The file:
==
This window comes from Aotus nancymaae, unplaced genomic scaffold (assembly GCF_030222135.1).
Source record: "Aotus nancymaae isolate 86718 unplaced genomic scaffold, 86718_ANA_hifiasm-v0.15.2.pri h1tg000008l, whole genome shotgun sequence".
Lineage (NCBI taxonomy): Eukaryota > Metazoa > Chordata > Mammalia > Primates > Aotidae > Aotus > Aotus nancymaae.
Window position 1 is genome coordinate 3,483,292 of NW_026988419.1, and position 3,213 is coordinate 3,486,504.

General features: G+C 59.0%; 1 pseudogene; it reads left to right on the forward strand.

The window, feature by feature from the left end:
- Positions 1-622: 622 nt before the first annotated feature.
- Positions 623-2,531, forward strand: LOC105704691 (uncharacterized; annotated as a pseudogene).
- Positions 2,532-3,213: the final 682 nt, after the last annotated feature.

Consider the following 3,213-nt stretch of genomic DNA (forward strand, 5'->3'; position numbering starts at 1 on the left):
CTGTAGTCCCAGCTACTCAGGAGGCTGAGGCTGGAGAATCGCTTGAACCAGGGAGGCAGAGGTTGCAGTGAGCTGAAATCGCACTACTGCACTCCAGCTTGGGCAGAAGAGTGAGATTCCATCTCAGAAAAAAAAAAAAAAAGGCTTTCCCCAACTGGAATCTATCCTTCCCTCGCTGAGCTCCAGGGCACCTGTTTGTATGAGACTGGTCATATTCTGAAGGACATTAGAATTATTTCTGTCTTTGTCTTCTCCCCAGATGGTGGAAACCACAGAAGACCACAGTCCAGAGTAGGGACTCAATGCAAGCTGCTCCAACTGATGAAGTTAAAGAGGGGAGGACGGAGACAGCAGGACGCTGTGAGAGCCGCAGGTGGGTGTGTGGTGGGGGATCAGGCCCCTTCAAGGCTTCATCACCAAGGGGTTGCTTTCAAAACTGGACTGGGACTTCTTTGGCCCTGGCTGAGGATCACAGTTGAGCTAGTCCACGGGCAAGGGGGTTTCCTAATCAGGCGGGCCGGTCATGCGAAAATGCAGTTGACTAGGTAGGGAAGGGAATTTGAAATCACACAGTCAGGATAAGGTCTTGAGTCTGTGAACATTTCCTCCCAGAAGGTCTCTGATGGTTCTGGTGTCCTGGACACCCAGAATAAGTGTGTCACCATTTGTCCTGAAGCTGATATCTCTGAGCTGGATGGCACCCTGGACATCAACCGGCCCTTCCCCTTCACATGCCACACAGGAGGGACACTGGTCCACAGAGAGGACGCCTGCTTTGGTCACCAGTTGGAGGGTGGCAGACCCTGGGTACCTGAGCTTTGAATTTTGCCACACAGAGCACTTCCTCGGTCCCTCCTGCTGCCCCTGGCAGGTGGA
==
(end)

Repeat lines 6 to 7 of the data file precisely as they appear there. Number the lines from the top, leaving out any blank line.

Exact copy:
The window, feature by feature from the left end:
- Positions 1-622: 622 nt before the first annotated feature.